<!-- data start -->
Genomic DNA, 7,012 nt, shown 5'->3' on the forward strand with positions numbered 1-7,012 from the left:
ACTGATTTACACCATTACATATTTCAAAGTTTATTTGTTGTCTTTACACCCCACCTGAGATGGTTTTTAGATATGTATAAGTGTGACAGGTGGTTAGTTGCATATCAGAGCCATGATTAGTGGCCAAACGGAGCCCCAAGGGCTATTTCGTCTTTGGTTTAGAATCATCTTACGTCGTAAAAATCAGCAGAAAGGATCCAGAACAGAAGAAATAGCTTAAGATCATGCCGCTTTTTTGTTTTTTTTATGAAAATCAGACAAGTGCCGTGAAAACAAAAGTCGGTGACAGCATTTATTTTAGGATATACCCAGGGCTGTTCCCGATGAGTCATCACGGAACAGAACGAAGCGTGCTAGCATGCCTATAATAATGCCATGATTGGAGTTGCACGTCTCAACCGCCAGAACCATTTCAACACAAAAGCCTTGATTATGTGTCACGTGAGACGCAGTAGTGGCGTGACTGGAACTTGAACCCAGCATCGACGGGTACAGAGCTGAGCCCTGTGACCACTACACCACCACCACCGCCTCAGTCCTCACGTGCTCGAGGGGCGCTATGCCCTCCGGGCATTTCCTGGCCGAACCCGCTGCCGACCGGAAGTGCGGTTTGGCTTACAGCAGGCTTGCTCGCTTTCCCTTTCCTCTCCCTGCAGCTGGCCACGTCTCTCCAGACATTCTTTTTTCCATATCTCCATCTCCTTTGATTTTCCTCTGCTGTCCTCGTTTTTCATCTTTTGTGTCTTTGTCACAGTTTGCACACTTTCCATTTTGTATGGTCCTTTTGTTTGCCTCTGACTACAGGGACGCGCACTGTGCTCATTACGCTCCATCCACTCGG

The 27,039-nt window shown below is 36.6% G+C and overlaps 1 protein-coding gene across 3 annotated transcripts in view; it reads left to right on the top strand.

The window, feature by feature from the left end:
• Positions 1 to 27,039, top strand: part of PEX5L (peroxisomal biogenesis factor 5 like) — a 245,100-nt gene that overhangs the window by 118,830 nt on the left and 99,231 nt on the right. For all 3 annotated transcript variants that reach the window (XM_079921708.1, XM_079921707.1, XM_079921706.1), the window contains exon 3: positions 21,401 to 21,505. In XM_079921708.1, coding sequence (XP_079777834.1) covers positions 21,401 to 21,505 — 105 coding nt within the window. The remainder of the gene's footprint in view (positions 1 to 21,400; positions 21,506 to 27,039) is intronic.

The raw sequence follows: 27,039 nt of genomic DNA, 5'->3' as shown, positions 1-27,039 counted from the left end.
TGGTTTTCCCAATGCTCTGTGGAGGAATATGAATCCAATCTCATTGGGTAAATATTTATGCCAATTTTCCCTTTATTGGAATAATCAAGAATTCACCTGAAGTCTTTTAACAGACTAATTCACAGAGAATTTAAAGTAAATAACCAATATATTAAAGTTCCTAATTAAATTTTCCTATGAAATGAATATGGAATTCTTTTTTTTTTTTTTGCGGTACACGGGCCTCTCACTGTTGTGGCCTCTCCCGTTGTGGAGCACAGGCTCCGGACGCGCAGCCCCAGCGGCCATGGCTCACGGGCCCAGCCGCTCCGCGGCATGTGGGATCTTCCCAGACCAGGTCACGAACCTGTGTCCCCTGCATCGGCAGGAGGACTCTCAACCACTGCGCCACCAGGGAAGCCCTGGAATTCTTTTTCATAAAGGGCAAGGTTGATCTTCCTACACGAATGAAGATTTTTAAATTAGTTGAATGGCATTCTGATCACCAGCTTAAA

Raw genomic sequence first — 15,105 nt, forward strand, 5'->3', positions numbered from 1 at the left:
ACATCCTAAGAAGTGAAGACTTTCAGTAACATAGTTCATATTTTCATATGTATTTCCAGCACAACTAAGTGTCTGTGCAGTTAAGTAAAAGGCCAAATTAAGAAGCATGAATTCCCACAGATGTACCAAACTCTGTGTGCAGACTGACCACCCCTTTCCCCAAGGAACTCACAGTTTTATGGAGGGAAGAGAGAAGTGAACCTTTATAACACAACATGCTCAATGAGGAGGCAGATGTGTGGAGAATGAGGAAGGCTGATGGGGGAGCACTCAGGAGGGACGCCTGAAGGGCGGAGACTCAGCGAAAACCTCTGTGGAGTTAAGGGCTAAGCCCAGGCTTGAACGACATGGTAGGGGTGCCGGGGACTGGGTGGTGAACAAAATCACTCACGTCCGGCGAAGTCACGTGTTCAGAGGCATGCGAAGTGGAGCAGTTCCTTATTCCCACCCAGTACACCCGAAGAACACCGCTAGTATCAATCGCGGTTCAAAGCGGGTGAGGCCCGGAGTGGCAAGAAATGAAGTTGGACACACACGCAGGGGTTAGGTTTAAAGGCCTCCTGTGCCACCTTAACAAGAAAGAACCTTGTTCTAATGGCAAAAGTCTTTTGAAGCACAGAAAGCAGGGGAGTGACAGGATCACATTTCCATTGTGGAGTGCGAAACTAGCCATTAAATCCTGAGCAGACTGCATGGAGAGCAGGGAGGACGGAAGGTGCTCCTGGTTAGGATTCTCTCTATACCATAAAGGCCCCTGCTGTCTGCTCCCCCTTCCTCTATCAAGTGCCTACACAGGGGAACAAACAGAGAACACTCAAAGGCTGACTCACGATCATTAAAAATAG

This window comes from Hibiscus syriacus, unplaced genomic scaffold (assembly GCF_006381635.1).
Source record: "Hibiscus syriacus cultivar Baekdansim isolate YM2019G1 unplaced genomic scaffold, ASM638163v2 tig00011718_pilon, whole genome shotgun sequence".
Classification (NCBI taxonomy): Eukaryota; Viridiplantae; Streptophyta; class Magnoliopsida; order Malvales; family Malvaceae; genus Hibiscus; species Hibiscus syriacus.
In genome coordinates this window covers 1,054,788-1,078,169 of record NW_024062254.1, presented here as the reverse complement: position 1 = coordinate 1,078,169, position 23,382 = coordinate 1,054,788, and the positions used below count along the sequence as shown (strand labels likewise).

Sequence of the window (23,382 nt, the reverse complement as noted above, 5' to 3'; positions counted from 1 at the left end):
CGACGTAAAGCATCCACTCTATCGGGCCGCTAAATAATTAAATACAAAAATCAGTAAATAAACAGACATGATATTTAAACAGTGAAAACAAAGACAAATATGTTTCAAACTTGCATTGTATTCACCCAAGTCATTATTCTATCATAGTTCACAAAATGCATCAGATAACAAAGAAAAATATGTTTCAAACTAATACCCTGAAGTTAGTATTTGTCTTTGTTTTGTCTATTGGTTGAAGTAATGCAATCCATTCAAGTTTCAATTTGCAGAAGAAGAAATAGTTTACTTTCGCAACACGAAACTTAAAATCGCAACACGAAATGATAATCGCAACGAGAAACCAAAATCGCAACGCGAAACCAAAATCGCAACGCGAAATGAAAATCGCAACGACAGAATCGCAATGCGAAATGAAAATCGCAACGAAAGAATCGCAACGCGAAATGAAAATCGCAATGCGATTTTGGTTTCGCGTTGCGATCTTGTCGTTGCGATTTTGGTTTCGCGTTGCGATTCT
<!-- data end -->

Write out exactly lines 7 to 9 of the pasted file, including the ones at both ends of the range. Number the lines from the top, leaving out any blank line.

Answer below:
TGGTTTTCCCAATGCTCTGTGGAGGAATATGAATCCAATCTCATTGGGTAAATATTTATGCCAATTTTCCCTTTATTGGAATAATCAAGAATTCACCTGAAGTCTTTTAACAGACTAATTCACAGAGAATTTAAAGTAAATAACCAATATATTAAAGTTCCTAATTAAATTTTCCTATGAAATGAATATGGAATTCTTTTTTTTTTTTTTGCGGTACACGGGCCTCTCACTGTTGTGGCCTCTCCCGTTGTGGAGCACAGGCTCCGGACGCGCAGCCCCAGCGGCCATGGCTCACGGGCCCAGCCGCTCCGCGGCATGTGGGATCTTCCCAGACCAGGTCACGAACCTGTGTCCCCTGCATCGGCAGGAGGACTCTCAACCACTGCGCCACCAGGGAAGCCCTGGAATTCTTTTTCATAAAGGGCAAGGTTGATCTTCCTACACGAATGAAGATTTTTAAATTAGTTGAATGGCATTCTGATCACCAGCTTAAA

Raw genomic sequence first — 15,105 nt, forward strand, 5'->3', positions numbered from 1 at the left:
ACATCCTAAGAAGTGAAGACTTTCAGTAACATAGTTCATATTTTCATATGTATTTCCAGCACAACTAAGTGTCTGTGCAGTTAAGTAAAAGGCCAAATTAAGAAGCATGAATTCCCACAGATGTACCAAACTCTGTGTGCAGACTGACCACCCCTTTCCCCAAGGAACTCACAGTTTTATGGAGGGAAGAGAGAAGTGAACCTTTATAACACAACATGCTCAATGAGGAGGCAGATGTGTGGAGAATGAGGAAGGCTGATGGGGGAGCACTCAGGAGGGACGCCTGAAGGGCGGAGACTCAGCGAAAACCTCTGTGGAGTTAAGGGCTAAGCCCAGGCTTGAACGACATGGTAGGGGTGCCGGGGACTGGGTGGTGAACAAAATCACTCACGTCCGGCGAAGTCACGTGTTCAGAGGCATGCGAAGTGGAGCAGTTCCTTATTCCCACCCAGTACACCCGAAGAACACCGCTAGTATCAATCGCGGTTCAAAGCGGGTGAGGCCCGGAGTGGCAAGAAATGAAGTTGGACACACACGCAGGGGTTAGGTTTAAAGGCCTCCTGTGCCACCTTAACAAGAAAGAACCTTGTTCTAATGGCAAAAGTCTTTTGAAGCACAGAAAGCAGGGGAGTGACAGGATCACATTTCCATTGTGGAGTGCGAAACTAGCCATTAAATCCTGAGCAGACTGCATGGAGAGCAGGGAGGACGGAAGGTGCTCCTGGTTAGGATTCTCTCTATACCATAAAGGCCCCTGCTGTCTGCTCCCCCTTCCTCTATCAAGTGCCTACACAGGGGAACAAACAGAGAACACTCAAAGGCTGACTCACGATCATTAAAAATAG